BFRs in Electronics & Electrical Devices


Electronics and electrical devices account for 50% of global brominated flame retardant (BFR) consumption. The dominant end uses of BFRs in electronics are in cabinets, housings and printed circuit boards—together they account for roughly 80% of all electronics’ consumption of BFRs. Other end uses of BFRs in electronics include connectors and relays, and wire and cable insulation. In previous Trending Topics we detailed the health effects of BFRs used in electronics (notably the PBDEs) and the “whack-a-chemical” trend in government regulation of halogenated (bromine- or chlorine-based) FRs.

Tetrabromobisphenol A (TBBPA) is the BFR most widely used in electronics. Decabromodiphenyl ether (decaBDE), another BFR, was once widely used in electronics, but its restriction in Europe and voluntary phase-out by manufacturers in the US and Canada has dramatically its reduced use.

Safer FRs for Electronics & Electrical Devices

Many alternatives to decaBDE and TBBPA in electronic applications are now available. Apple, Sony Ericsson, and Nokia have phased out BFRs in all their products, while HP, Acer, Samsung, and many other electronics firms have greatly reduced their use of BFRs (See Greenpeace Guide to Greener Electronics, 2012). To move away from use of chemical flame retardants, some electronics manufacturers shifted to materials less inherently flammable than plastic for some components—for example, using metal rather than plastic for housings of notebook computers.

Brominated Flame Retardants (BFRs) in Electronics & Electrical Devices, & Safer Chemicals
End Use BFRs Alternatives GreenScreen Benchmark
Cabinets & Housings Decabromo-diphenyl ether (decaBDE), Tetrabromo-bisphenol A (TBBPA), and other BFR compounds - Aluminum diethylphosphinate
- Aluminum hydroxide
- Melamine polyphosphate
- Poly[phosphonate-co-carbonate]
- Red phosphorous
- Resorcinol bis-diphenylphosphate
- Triphenyl phosphate
- Aluminum hydroxide
- Melamine polyphosphate
Printed Circuit / Printed Wiring  Boards TBBPA and
other BFRs
- Aluminum hydroxide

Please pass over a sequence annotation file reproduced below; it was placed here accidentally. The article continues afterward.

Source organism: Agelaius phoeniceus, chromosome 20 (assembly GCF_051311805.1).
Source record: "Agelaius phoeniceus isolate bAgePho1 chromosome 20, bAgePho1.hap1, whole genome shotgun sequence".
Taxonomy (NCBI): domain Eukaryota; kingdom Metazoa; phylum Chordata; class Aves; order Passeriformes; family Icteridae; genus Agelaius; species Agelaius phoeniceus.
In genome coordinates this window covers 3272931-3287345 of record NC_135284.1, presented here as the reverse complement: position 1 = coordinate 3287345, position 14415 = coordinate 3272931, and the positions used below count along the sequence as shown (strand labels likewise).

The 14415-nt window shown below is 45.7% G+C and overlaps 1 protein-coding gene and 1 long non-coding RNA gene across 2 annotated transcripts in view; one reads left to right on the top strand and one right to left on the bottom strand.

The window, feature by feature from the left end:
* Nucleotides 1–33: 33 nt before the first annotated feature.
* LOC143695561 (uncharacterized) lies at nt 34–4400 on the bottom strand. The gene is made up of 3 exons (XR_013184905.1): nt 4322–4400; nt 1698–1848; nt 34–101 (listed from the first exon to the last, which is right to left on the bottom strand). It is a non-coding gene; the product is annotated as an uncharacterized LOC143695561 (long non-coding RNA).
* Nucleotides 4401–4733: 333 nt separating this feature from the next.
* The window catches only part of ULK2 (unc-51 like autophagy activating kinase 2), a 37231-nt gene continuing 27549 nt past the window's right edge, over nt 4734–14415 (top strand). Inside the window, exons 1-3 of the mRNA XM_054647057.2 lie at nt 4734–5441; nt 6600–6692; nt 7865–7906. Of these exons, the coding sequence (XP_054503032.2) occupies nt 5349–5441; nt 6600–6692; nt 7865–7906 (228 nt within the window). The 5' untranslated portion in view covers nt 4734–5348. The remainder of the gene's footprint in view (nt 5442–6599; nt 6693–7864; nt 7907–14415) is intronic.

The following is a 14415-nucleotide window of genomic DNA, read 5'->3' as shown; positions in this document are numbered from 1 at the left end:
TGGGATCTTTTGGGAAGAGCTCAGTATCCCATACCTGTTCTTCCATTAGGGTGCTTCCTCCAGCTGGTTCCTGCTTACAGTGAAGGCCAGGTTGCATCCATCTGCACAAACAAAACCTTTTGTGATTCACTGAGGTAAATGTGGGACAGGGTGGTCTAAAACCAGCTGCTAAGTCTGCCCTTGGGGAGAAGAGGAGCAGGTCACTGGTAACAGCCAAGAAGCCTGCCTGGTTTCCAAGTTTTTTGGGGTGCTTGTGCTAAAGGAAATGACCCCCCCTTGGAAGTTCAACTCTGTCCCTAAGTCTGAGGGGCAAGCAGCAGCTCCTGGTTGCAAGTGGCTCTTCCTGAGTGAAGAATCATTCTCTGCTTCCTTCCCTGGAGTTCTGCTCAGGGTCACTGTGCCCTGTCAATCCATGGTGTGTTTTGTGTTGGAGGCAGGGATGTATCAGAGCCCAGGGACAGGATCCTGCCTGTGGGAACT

- Melamine polyphosphate
- Magnesium hydroxide 3
- Proprietary chemistry - Fyrol PMP based on aryl alkylpolyphosphonate
- Proprietary chemistry - Exolit OP 930 based on metal phosphinates
not available
- Interstate Chemicals Clearinghouse, Chemical Hazard Assessment Database
- TCO Development
- USEPA DfE, DRAFT Flame Retardants in Printed Circuit Boards (2008)
USEPA DfE, An Alternatives Assessessment for the Flame Retardant Decabromodiphenyl Ether (DecaBDE) (2014)

The dominant trajectory in making electronics fire-resistant is to use chemical alternatives to brominated and chlorinated flame retardants—also known as halogenated flame retardants (HFRs). Since very few chemicals are low for all hazard endpoints as well as fate (persistence and bioaccumulation), the goal is to identify safer alternatives.

The table above lists some of the non-HFR alternatives for cabinets, housings and printed circuit / wiring boards. GreenScreen® assessments of the alternatives reveal some to be safer than the existing halogenated chemicals of concern. Three of the alternatives for which GreenScreen assessments are publicly available—ammonium polyphosphate, magnesium hydroxide, and polyphosphonate—score Benchmark 3, which means the chemical has low to moderate hazard characteristics. The GreenScreen benchmarks run from “1” (avoid chemical of high concern) to “4” (prefer-safer chemical). The GreenScreen assessments can also be found in the Interstate Chemical Clearinghouse’s Chemical Hazard Assessment Database. And TCO Development lists 11 “Certified Accepted Substances” for alternatives to HFRs.

US EPA DfE Alternatives Assessments

Thorough reviews of alternatives to decaBDE in electronics and TBBPA in printed circuit boards are available from the US Environmental Protection Agency’s (EPA) Design for Environment (DfE) program.

The US EPA DfE report on decaBDE alternatives provides a comprehensive list of alternative chemicals. The most preferred alternatives are those that score GreenScreen Benchmark 3—ammonium polyphosphate, magnesium hydroxide, and polyphosphonate.  Polyphosphonate scores low on all hazard attributes, with the only downside being fate—it scores very high for persistence. And ammonium polyphosphate and magnesium hydroxide both score low for all hazard endpoints, except eye irritation for which they are of moderate concern; they also score very high for persistence. BizNGO added to the literature on decaBDE alternatives with a draft life cycle review of alternatives. This research found that all of the non-HFR alternatives have at least moderate impacts from raw material extraction and, with the exception of aluminum housings, have moderate end-of-life management impacts.

The EPA’s DfE assessment on FRs in printed circuit boards is still in draft pending additional review. Of the non-halogen alternatives, DOPO had no endpoints of high concern. Two proprietary chemistries, Fyrol PMP and Exolit OP 930, score low or moderate concern for all hazards, and score high for fate—both are highly persistent.